body odor

Body Odor

What Is Body Odour?

Body odour is defined as an unpleasant smell from the body of a person who has been sweating or from a person who is not clean. It is an irksome smell produced after perspiration. It occurs when sweat contacts bacteria that normally reside on the skin. Sweat itself is almost odourless, but the combination of sweat with skin bacteria can produce an offensive odour.

Body odour is present in all animals, including humans and its intensity can be influenced by many factors (behavioural patterns, survival strategies.). it has a strong genetic basis, but can also be strongly influenced by various diseases and physiological conditions. Though body odour has played an important role (and continues to do so in many life forms) in early humankind, it is generally considered to be an unpleasant odour amongst many human cultures.

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In humans, the formation of body odour is caused by factors such as diet, sex, health, and medication but the major contribution comes from bacterial activity on skin gland secretions. Humans have three types of sweat glands which are; Eccrine sweat glands are present from birth while the latter two become activated during the puberty stage. Among the different types of human skin glands, body odour is primarily the result of the Apocrine sweat glands which secrete the majority of chemical compounds that the skin flora metabolizes into odorant substances. This happens mostly in the axillary regions seem more important than the genital regions for body odour which may be related to human bipedalism. The genital and armpit regions also contain springy hairs which help diffuse body odours.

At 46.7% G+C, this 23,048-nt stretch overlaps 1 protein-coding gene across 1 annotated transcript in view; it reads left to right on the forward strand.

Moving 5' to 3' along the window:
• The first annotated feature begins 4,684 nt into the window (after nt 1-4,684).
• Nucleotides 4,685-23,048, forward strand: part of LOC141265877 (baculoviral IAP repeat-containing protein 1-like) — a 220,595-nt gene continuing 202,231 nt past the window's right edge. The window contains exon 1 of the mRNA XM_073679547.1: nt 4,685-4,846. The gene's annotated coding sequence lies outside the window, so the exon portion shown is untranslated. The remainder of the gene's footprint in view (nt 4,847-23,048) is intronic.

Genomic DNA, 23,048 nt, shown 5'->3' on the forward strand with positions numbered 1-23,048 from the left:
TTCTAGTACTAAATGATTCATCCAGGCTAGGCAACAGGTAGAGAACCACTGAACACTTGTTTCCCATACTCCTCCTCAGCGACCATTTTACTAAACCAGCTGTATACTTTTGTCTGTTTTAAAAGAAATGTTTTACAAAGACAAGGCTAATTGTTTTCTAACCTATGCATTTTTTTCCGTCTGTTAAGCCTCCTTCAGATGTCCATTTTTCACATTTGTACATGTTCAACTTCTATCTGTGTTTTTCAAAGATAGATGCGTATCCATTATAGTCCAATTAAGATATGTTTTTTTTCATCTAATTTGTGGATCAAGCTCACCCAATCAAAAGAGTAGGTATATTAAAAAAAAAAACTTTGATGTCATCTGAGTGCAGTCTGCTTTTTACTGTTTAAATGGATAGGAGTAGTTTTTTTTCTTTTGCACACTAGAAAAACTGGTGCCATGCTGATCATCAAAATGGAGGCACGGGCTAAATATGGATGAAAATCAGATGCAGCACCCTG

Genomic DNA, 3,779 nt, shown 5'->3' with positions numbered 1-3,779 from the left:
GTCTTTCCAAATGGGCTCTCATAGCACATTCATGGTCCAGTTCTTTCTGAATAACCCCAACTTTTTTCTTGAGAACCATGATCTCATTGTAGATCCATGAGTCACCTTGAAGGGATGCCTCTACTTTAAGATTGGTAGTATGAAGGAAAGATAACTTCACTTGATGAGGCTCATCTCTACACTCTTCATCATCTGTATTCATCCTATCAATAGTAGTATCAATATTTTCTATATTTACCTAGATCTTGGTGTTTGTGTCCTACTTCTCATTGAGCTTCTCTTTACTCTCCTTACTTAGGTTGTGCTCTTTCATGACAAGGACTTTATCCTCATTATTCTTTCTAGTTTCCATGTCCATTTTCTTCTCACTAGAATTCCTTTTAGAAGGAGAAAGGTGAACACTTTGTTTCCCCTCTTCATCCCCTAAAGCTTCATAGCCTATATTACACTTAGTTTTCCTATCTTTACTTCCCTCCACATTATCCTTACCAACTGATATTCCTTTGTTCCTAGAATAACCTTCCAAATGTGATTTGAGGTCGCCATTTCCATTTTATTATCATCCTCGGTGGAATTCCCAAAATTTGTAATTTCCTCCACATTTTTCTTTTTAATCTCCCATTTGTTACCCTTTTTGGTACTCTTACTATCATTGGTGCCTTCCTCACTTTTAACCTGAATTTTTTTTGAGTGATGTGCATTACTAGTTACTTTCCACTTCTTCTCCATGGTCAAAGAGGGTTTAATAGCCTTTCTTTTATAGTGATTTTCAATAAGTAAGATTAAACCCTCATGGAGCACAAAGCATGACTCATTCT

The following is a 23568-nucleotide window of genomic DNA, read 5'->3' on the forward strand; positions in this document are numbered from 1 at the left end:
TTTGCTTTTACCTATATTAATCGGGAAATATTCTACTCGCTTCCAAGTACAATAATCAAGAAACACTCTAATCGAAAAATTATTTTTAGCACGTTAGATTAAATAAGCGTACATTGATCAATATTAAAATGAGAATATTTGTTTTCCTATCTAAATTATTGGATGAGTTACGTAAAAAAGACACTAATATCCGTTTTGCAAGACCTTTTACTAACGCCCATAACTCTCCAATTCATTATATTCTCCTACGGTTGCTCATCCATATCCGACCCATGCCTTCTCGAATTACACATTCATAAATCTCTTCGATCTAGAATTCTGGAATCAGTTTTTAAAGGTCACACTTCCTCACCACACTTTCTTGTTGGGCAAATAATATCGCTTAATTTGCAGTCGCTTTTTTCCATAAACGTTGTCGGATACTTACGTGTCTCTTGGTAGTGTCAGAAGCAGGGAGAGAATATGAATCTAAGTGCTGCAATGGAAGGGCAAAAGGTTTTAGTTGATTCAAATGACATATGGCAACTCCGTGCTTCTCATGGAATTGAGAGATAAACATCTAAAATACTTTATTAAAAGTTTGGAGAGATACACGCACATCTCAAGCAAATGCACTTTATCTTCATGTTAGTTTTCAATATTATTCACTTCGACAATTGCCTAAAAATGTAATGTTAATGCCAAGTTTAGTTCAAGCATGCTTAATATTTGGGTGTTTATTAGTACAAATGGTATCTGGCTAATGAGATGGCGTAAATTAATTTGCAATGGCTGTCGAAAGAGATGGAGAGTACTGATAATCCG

Body odour is a common problem that can severely affect a person’s quality of life. Although its root causes are often down to a person’s hygiene practices. Body odour can indicate a more serious underlying condition in some instances. The body can produce odour in the mouth and other cavities, as well as in bodily fluids. However, this article focuses on odours originating from a person’s skin and the bacterial processes in sweat.


It can occasionally cause you to sweat more, leading to a stronger body odour. If you have hyperhidrosis disorder, you sweat excessively and uncontrollably sometimes for no apparent reason. Some people develop this disorder due to genetics, an underlying health condition, or while taking certain medications. It causes your apocrine glands to work overtime, remember, these are glands that cause smelly sweat. So you may notice an increase in body odour right before a stressful event.

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Some people are just more prone to body odour than others.